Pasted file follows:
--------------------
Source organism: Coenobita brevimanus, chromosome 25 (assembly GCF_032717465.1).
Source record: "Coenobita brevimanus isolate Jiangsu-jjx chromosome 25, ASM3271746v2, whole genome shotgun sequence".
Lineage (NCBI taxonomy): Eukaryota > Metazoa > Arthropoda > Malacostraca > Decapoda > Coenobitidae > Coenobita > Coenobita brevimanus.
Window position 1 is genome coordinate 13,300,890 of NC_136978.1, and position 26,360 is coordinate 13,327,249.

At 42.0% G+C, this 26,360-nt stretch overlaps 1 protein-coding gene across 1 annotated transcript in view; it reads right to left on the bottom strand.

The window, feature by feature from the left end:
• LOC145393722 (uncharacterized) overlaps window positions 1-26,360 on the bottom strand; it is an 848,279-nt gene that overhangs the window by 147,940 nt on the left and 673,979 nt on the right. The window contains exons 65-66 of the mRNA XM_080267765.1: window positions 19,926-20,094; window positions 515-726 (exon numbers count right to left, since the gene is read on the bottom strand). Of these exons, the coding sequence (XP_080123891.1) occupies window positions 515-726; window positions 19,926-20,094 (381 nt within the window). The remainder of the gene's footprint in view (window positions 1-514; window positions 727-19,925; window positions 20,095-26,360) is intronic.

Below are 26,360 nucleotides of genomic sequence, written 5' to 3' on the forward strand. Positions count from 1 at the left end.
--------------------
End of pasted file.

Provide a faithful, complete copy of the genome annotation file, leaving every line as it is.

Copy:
Source organism: Coenobita brevimanus, chromosome 25 (assembly GCF_032717465.1).
Source record: "Coenobita brevimanus isolate Jiangsu-jjx chromosome 25, ASM3271746v2, whole genome shotgun sequence".
Lineage (NCBI taxonomy): Eukaryota > Metazoa > Arthropoda > Malacostraca > Decapoda > Coenobitidae > Coenobita > Coenobita brevimanus.
Window position 1 is genome coordinate 13,300,890 of NC_136978.1, and position 26,360 is coordinate 13,327,249.

At 42.0% G+C, this 26,360-nt stretch overlaps 1 protein-coding gene across 1 annotated transcript in view; it reads right to left on the bottom strand.

The window, feature by feature from the left end:
• LOC145393722 (uncharacterized) overlaps window positions 1-26,360 on the bottom strand; it is an 848,279-nt gene that overhangs the window by 147,940 nt on the left and 673,979 nt on the right. The window contains exons 65-66 of the mRNA XM_080267765.1: window positions 19,926-20,094; window positions 515-726 (exon numbers count right to left, since the gene is read on the bottom strand). Of these exons, the coding sequence (XP_080123891.1) occupies window positions 515-726; window positions 19,926-20,094 (381 nt within the window). The remainder of the gene's footprint in view (window positions 1-514; window positions 727-19,925; window positions 20,095-26,360) is intronic.

Below are 26,360 nucleotides of genomic sequence, written 5' to 3' on the forward strand. Positions count from 1 at the left end.